From being England's superman, which he certainly approached at Blackburn, he has perhaps got a touch too close to the kryptonite. His powers are demonstrably on the wane and a tendency to a more robust approach is simply because his pace has been restricted by major surgery.

Notwithstanding that, Keegan would retain him anyway because of what he describes as his "passion and hunger". Keegan regards his sheer presence as inspirational. Unpalatable though it may appear, in many quarters that quality, too, is being questioned; not least presumably among those players who would usurp his crown. Certainly, his frequently curmudgeonly manner does nothing to enhance his questionable ambassadorial credentials, and even Keegan concedes: "When he sits down with you, he's the most honest person you could meet. When in front of the press, like a lot of people, he will come out with his pads on and his bat to fend off questions."

The implication is that his public demeanour is something Shearer will have to brush up on should he ever enter management, which may be just around the corner rather than on the far horizon the way developments are unfolding at St James' Park. For Keegan, there is merely sadness. "I thought Kenny [Dalglish] was a great appointment. It didn't work. I thought that Ruud Gullit was a great appointment. Who's to know about the future?" he said. "The greatest thing about the club is and always will be the supporters, not the Sir John Halls and the Ruud Gullits, even the Alan Shearers. They will all go, but the black and white shirts will keep on coming."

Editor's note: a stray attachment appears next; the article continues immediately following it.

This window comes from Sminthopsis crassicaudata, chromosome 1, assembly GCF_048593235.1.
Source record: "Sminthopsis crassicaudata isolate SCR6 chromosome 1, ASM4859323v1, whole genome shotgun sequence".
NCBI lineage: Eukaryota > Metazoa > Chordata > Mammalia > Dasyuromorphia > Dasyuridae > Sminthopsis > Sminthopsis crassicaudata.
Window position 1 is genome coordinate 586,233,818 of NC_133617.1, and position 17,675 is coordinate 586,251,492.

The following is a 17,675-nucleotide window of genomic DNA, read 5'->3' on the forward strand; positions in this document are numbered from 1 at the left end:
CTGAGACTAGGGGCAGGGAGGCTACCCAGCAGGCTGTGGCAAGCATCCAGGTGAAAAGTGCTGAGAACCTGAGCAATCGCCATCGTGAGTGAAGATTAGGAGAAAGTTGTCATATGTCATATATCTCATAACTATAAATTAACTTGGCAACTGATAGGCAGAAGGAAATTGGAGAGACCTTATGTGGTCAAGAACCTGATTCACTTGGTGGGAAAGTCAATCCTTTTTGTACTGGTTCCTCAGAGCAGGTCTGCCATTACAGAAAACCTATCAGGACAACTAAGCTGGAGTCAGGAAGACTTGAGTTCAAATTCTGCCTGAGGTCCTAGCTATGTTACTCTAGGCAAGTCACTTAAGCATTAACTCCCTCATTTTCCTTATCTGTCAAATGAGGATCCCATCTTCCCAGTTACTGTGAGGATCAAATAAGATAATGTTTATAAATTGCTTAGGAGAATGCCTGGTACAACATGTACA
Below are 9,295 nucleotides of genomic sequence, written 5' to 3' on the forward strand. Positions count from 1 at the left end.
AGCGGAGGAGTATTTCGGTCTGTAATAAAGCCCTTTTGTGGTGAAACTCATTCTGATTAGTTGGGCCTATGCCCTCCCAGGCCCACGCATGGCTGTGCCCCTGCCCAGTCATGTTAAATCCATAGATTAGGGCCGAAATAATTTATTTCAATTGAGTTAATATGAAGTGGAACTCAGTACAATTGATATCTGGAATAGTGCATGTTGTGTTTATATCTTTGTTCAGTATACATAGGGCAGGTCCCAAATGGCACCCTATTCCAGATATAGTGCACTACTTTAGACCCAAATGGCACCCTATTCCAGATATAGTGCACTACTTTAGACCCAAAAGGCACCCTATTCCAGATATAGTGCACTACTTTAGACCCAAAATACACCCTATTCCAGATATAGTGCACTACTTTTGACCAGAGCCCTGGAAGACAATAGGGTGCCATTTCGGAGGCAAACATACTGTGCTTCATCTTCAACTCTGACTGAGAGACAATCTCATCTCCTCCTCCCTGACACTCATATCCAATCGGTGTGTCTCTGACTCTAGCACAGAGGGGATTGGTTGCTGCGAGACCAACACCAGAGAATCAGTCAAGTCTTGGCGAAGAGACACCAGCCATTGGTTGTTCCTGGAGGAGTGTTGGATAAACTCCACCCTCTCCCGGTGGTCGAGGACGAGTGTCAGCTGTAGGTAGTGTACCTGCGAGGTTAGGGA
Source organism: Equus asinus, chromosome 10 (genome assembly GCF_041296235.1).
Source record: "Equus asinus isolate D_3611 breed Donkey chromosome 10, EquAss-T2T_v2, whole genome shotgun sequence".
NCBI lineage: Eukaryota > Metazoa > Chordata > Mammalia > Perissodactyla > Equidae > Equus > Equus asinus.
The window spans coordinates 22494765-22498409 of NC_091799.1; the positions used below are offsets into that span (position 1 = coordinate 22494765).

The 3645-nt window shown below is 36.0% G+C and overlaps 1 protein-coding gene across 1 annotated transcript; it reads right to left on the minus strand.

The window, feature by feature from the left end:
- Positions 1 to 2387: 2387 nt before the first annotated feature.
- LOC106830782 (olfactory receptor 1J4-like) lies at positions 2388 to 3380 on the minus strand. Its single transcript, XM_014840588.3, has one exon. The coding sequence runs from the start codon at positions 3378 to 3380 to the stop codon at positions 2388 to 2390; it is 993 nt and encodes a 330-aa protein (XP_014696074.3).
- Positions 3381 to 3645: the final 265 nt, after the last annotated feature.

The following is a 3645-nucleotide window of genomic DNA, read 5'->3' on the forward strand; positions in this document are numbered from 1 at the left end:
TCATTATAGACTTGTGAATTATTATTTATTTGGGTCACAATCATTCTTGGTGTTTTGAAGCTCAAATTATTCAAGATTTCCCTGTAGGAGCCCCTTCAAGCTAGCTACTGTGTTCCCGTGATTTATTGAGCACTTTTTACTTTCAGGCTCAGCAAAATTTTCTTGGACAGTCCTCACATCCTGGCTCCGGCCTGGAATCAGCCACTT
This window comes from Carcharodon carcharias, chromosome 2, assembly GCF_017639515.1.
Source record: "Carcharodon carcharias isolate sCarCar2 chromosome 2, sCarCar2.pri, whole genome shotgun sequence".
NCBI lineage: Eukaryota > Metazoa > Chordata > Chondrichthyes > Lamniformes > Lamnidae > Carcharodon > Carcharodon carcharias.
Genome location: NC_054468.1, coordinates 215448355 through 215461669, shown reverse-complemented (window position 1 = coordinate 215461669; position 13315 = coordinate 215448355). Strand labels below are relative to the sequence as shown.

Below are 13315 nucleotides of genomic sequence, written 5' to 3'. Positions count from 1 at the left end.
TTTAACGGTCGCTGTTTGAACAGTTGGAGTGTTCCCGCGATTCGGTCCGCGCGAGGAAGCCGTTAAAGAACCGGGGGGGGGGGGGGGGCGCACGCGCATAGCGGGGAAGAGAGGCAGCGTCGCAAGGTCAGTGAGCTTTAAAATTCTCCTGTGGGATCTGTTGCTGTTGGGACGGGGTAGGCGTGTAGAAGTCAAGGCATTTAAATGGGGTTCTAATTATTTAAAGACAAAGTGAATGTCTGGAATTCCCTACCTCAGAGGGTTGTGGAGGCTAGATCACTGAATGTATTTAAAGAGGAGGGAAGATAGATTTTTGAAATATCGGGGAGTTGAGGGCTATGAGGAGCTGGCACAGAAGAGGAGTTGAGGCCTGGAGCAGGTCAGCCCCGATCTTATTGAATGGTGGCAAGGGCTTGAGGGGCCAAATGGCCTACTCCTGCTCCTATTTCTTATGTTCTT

However, the England coach sees the humorous side when it is suggested that being involved in some managerial role, sooner rather than later, could jeopardise Shearer's England career. "It might worry me as England manager if he does well," said Keegan, who added in a more subdued tone. "From what I've read, it seems that it has been said to Alan, 'One day, you'll probably manage this club.' I think that Alan's said that one day he would like to, but it's a long way away. At the moment, he's still got an awful lot of football in him."

Keegan added: "Alan Shearer is a special person, so don't underestimate him. I see him as being a manager. But you can be manager the rest of your life. My advice to him would be, just stick that on the back-burner. There's nothing beats playing."